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Last Updated: Tuesday, 9 November, 2004, 12:50 GMT
Bill breakdown: The Civil Partnerships Bill
BBC Parliament offers a rundown of the key points of the Civil Partnerships Bill.

Main provisions
The purpose of the Civil Partnership Bill is to "enable same-sex couples to obtain legal recognition of their relationship by forming a civil partnership which they may do by registering as civil partners of each other."

Legal rights currently denied homosexual couples
Inheritance tax - unlike couples within marriage, gay and lesbian partners currently pay up to 40% inheritance tax when inheriting from a partner
Rights on children - currently gay and lesbian partners do not find it easy to gain parental responsibility for each other's children
Pension rights - under occupational schemes, heterosexuals can benefit from their dead spouses pensions. Though rights are enjoyed by gay and lesbian couples in some company schemes, many are excluded
Next of kin - currently gay and lesbian partners do not have recognised rights as next of kin to authorise hospital treatment or to make funeral arrangements.
Relationship breakdown - currently, gay and lesbian partners have weaker rights on things like shared homes where relationships break down
Benefit rights - gay and lesbian couples are currently assessed individually for state benefits. The bill will lead to joint assessment in some areas. It will also give gays and lesbians eligibility to survivor pensions and, where relevant, bereavement benefits
The partnership presupposes the following of the couple:-

- They are of the same sex;
- They are not already in an existing civil partnership or lawfully married
- They are not within the prohibited degrees of relationships
- They are both over the age of eighteen or are over sixteen and have consent of the appropriate people or bodies (in England and Wales and Northern Ireland) or are sixteen or over in Scotland.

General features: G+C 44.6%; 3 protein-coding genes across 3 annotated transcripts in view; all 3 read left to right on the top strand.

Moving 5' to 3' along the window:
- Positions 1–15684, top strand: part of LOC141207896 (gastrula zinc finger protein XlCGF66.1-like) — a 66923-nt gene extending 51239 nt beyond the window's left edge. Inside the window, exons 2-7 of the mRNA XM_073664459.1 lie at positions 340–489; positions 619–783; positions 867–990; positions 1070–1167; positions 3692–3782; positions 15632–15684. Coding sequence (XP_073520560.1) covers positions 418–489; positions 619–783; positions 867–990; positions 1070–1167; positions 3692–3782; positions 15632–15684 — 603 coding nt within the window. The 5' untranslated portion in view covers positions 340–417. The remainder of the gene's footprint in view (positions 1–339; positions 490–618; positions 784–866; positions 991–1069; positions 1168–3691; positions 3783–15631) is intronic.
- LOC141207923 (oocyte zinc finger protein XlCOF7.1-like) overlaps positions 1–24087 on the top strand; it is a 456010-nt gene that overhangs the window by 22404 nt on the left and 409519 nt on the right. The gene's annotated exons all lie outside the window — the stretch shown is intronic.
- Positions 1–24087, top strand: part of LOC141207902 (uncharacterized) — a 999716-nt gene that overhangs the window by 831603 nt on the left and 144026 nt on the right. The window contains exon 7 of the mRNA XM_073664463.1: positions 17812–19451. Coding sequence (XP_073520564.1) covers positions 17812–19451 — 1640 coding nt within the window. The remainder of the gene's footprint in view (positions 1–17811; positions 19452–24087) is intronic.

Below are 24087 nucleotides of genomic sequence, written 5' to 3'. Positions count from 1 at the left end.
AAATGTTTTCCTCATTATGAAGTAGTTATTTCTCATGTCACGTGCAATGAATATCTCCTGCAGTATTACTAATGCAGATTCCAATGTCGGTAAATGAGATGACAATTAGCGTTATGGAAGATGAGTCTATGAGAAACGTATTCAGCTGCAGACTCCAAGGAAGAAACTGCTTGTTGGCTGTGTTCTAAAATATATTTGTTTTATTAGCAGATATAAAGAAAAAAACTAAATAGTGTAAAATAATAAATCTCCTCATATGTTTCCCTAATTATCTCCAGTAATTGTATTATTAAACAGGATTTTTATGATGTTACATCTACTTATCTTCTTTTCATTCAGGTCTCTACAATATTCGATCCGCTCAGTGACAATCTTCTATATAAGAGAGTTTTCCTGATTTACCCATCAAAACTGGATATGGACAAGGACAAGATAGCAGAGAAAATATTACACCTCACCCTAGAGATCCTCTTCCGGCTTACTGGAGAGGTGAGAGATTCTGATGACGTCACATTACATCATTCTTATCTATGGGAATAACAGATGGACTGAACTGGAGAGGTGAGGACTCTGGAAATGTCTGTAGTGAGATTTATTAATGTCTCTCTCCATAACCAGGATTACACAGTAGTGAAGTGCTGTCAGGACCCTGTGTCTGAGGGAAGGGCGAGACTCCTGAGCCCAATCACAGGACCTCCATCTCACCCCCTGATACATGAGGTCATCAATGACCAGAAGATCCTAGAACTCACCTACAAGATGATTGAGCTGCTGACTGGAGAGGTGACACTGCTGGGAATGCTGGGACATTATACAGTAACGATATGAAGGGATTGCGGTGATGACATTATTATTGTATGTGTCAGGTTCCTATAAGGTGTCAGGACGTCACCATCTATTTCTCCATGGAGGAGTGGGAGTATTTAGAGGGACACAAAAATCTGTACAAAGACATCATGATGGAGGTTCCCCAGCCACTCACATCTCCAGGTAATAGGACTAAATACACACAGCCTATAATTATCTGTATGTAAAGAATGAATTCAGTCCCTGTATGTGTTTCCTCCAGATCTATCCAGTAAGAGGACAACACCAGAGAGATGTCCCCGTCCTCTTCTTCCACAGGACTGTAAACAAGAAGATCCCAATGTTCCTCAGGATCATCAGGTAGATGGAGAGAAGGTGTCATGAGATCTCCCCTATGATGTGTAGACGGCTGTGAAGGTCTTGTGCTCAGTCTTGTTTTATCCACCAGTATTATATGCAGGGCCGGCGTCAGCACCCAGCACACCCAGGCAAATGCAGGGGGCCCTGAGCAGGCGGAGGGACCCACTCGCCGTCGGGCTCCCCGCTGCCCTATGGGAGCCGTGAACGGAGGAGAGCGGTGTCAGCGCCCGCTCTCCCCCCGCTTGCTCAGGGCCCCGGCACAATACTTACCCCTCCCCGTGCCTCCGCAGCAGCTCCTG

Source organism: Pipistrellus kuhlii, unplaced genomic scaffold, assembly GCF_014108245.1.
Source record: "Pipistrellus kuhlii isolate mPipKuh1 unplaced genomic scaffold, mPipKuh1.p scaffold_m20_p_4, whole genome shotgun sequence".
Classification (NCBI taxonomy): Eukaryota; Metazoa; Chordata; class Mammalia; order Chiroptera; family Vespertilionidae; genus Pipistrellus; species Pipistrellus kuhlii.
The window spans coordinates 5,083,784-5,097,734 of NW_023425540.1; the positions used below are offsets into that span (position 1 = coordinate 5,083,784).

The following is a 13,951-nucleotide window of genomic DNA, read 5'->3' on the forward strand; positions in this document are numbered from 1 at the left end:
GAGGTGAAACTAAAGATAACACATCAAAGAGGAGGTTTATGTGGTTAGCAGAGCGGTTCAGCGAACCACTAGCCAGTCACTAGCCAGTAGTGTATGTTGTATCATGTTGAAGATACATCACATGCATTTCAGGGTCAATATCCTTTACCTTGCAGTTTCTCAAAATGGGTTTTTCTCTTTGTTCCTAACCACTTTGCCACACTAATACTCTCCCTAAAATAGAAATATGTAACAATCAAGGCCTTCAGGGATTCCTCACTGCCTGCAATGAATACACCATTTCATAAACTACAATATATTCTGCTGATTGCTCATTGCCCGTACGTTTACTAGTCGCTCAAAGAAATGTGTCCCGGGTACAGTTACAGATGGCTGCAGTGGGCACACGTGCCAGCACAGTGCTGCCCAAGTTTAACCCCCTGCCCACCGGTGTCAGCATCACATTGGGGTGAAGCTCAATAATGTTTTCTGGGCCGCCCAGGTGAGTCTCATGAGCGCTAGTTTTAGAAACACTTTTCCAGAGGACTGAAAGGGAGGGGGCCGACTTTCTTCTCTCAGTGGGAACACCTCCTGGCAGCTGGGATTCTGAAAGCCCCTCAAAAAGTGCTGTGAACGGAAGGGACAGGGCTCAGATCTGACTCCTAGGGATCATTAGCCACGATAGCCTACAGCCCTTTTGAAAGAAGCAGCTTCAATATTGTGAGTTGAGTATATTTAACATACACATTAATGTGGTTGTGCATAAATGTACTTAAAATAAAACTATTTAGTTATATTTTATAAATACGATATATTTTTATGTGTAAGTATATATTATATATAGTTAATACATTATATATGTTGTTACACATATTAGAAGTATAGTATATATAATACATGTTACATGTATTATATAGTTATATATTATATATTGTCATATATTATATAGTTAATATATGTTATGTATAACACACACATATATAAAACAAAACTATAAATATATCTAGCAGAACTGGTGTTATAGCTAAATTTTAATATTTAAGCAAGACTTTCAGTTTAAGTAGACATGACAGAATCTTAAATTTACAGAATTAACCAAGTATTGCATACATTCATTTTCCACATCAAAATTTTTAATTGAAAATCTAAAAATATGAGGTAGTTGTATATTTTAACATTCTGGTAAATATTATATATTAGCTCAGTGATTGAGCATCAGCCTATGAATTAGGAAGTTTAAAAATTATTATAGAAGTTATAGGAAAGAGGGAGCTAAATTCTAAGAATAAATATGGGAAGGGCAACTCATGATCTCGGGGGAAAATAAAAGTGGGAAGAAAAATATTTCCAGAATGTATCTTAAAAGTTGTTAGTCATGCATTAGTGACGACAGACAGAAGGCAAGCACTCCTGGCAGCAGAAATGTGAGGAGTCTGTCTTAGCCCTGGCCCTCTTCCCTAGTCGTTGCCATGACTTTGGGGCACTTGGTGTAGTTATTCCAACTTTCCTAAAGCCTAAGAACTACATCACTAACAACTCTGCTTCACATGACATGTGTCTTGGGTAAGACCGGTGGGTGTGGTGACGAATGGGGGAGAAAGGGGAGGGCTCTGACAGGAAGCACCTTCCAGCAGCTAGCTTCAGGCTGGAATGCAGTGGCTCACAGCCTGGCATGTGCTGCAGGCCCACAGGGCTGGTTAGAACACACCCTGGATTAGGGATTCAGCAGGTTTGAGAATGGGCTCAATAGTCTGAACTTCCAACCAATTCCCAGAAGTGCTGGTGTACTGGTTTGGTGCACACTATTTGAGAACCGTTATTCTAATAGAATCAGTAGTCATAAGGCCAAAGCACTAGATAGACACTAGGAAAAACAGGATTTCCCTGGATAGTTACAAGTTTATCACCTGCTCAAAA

The main features of the Bill are:-

  • Gay and lesbian couples in England and Wales will be given the same legal rights as husbands and wives

  • Couples will have to be registered in a new civil partnership but there is no cohabitation requirement.

  • There will be a "formal, court-based process" for dissolving a civil partnership, requiring one partner to show that the relationship has irretrievably broken down.

  • Couples will not be able to register if they were in an existing marriage or civil partnership.

  • Opposite sex couples who don't want to get married will not be able to register.

    Bill's progress

    Lords

  • January 2003: Lord Lester of Herne Hill introduced a private members bill on civil partnerships.

    The government said it would consider legislating if he withdrew.

  • 22 April: Second reading

  • 10-25 May: Committee stage

  • 24 June: Report stage, involved a government defeat by peers who wished to allow family members who live together for 12 years to form civil partnerships.

    Many considered that this a wrecking amendment - tabled by Baroness O'Cathain - supported by many who disapproved of the idea of civil partnerships.

  • 1 July: Third reading

    Commons

  • October 2001: Jane Griffiths MP introduced partnership registration by a Ten-Minute Rule Bill.